Cold temperatures, and attempts to combat them, led to two carbon monoxide poisonings last week.
On Wednesday, a man lost consciousness in a greenhouse at Panzer Nursery in Aloha. The nursery had been using 15 natural-gas heaters to keep the plants warm in the sub-freezing temperatures, but snow build-up kept the units from venting properly.
On Friday, a Hillsboro family of four all went to Providence Medical Center in Portland after inhaling excessive amounts of carbon monoxide. Hillsboro Fire reports said the chimney’s damper was closed, which might have caused the family’s Tualatin Valley Highway home to fill up with the gas.
Fire crews found a 13-year-old boy unconscious. His mother and her other two kids were suffering from headaches, nausea and other side-effects. All are expected to recover, fire officials said.
Known as the “silent kiler,” carbon monoxide is an odorless, colorless gas that results from the incomplete combustion of any material, including wood in a fireplace or woodstove. If a fire or woodstove isn’t properly vented, carbon monoxide can build up to the point where the home’s occupants are breathing that gas instead of oxygen.
As carbon monoxide replaces oxygen in the bloodstream, the victim suffers headaches, body aches, dizziness and nausea. More severe symptoms include visual disturbances, poor judgment, seizures, unconsciousness, cardiac arrest, coma and, ultimately, death.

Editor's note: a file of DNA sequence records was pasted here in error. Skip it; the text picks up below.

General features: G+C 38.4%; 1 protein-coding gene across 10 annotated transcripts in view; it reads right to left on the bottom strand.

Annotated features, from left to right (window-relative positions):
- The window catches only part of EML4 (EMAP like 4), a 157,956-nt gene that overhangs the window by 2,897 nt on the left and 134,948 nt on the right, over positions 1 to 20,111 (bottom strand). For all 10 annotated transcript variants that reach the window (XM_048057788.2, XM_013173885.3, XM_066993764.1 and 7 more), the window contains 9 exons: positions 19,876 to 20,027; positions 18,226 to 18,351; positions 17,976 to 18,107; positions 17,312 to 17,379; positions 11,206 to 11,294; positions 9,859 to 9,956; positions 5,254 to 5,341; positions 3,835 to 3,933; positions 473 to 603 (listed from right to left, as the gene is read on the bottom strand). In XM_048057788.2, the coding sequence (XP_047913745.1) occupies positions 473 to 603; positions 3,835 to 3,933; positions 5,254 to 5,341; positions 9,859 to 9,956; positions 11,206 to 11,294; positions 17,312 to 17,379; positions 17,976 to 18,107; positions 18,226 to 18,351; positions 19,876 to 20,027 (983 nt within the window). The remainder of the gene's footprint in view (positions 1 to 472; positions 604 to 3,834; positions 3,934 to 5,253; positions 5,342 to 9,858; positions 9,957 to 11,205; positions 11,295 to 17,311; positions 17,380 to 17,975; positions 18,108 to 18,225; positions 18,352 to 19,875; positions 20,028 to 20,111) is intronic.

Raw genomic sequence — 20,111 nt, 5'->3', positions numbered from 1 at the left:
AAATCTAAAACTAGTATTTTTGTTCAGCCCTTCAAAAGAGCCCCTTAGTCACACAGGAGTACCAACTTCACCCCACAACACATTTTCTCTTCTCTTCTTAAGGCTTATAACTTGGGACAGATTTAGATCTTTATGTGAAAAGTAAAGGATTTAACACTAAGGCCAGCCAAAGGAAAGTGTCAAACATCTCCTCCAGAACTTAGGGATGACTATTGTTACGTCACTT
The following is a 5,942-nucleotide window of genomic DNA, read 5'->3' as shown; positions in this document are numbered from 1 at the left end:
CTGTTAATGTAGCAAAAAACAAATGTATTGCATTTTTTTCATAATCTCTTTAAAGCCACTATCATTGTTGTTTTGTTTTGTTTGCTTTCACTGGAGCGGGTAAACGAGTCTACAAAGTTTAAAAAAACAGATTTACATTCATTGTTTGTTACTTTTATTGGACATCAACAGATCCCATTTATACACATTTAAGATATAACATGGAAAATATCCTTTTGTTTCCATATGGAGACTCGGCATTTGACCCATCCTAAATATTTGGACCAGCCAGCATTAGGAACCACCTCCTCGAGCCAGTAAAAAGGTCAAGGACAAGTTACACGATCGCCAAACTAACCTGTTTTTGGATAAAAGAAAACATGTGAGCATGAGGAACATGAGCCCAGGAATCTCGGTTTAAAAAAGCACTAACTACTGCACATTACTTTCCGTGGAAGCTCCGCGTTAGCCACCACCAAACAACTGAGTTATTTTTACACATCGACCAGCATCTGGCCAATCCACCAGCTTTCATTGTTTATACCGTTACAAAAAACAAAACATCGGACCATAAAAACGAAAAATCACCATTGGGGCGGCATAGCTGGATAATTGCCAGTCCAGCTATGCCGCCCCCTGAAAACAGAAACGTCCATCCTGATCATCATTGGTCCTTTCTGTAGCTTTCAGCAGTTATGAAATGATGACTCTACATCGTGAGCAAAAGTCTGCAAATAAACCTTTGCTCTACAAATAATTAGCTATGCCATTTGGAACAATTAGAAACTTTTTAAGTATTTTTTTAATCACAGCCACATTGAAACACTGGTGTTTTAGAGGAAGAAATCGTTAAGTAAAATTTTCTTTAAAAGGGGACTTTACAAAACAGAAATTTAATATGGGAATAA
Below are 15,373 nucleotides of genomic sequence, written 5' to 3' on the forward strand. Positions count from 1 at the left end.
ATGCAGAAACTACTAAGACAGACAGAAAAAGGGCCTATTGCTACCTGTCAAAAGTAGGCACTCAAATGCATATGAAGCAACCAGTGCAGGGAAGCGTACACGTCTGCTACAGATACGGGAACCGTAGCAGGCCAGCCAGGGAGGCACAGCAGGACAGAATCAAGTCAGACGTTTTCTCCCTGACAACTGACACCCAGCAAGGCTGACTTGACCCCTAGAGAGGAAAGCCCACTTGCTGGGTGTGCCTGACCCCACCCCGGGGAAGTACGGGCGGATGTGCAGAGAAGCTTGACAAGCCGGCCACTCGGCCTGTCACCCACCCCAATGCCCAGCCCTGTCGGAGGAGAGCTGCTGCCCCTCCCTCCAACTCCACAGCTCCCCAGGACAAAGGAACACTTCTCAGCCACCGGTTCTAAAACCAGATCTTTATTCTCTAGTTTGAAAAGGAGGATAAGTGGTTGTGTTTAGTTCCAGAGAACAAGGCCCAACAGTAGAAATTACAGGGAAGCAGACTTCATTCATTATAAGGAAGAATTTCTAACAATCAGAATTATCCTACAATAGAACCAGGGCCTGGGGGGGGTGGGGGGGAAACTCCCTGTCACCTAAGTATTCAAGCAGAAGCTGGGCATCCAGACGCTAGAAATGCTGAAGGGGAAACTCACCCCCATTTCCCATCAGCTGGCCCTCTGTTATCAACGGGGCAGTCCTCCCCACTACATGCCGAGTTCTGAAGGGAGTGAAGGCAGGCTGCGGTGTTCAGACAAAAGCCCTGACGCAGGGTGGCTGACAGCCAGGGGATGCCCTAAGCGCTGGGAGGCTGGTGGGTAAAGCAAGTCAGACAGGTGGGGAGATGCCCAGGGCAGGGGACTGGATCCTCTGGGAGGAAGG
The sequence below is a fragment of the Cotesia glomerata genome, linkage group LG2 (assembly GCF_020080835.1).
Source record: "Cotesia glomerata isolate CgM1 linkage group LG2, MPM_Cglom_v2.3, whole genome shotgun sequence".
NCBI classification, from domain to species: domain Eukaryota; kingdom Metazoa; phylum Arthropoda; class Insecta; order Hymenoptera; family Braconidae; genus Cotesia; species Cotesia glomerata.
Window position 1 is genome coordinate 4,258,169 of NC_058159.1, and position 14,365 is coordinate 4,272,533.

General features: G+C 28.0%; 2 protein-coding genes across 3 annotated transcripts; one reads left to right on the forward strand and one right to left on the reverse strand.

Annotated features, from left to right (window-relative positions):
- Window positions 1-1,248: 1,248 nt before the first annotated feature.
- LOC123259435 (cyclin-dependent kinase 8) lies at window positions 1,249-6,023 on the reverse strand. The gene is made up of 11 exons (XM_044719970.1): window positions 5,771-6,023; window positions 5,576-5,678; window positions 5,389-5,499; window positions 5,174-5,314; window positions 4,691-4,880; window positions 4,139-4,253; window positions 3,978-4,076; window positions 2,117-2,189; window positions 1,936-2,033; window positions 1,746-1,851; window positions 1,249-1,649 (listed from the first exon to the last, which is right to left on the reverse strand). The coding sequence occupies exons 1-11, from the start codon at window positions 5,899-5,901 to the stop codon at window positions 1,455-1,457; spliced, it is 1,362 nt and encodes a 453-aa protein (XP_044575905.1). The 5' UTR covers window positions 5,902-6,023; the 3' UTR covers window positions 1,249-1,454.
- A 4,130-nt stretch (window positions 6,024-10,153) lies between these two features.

Just before Thanksgiving in 2002, a young couple died in their Hillsboro apartment after not letting a fireplace fire vent properly. TVFR officials say that agency has responded to four carbon monoxide calls in the last five years: Three people died and seven others were taken to hospitals after those incidents.
In this recent Hillsboro case, “the mother did all the right things to assure the safety of the family,” said Connie King, Hillsboro Fire spokeswoman, in a press release. “If a person suspects that there is a carbon monoxide problem, have everybody immediately leave the home and call 9-1-1. We would much rather find a home with normal levels of CO than find people who are unconscious because they waited too long to report a problem.”
To prevent carbon monoxide poisonings:
Make sure your fireplace and/or woodstove are properly vented. Don’t close the damper until 72 hours after the fire has gone out. “Ashes and coals from a fire that has apparently ‘gone out’ can stay hot long enough to fill a home with carbon monoxide,” said Ray Eufemia, Hillsboro Fire investigator, in a press release.
Don’t use other fuel-burning appliances, like barbecues, propane grills propane or kerosene heaters, inside the home.
Keep the garage door up while your car is running.
Make sure other appliances, like furnaces and water heaters, are in proper working condition.
For more information, call your local fire department.